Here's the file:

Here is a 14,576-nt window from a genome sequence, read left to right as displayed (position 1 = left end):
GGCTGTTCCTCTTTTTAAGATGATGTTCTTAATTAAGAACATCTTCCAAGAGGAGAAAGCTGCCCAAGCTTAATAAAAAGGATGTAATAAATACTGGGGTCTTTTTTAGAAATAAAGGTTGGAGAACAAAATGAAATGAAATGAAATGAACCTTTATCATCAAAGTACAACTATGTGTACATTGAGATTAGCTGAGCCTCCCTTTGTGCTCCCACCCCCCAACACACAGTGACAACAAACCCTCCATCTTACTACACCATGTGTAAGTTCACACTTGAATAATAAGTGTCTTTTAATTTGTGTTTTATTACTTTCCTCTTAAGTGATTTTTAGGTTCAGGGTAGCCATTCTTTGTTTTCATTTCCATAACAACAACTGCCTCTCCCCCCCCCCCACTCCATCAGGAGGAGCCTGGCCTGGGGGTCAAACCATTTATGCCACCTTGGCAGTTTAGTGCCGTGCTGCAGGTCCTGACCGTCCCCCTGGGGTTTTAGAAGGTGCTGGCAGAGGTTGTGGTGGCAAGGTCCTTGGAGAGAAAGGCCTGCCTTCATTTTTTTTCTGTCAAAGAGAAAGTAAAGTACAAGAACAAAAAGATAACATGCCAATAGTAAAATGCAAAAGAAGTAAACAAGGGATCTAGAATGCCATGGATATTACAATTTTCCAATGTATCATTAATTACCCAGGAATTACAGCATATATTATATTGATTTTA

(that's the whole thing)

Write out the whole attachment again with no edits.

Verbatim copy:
Here is a 14,576-nt window from a genome sequence, read left to right as displayed (position 1 = left end):
GGCTGTTCCTCTTTTTAAGATGATGTTCTTAATTAAGAACATCTTCCAAGAGGAGAAAGCTGCCCAAGCTTAATAAAAAGGATGTAATAAATACTGGGGTCTTTTTTAGAAATAAAGGTTGGAGAACAAAATGAAATGAAATGAAATGAACCTTTATCATCAAAGTACAACTATGTGTACATTGAGATTAGCTGAGCCTCCCTTTGTGCTCCCACCCCCCAACACACAGTGACAACAAACCCTCCATCTTACTACACCATGTGTAAGTTCACACTTGAATAATAAGTGTCTTTTAATTTGTGTTTTATTACTTTCCTCTTAAGTGATTTTTAGGTTCAGGGTAGCCATTCTTTGTTTTCATTTCCATAACAACAACTGCCTCTCCCCCCCCCCCACTCCATCAGGAGGAGCCTGGCCTGGGGGTCAAACCATTTATGCCACCTTGGCAGTTTAGTGCCGTGCTGCAGGTCCTGACCGTCCCCCTGGGGTTTTAGAAGGTGCTGGCAGAGGTTGTGGTGGCAAGGTCCTTGGAGAGAAAGGCCTGCCTTCATTTTTTTTCTGTCAAAGAGAAAGTAAAGTACAAGAACAAAAAGATAACATGCCAATAGTAAAATGCAAAAGAAGTAAACAAGGGATCTAGAATGCCATGGATATTACAATTTTCCAATGTATCATTAATTACCCAGGAATTACAGCATATATTATATTGATTTTA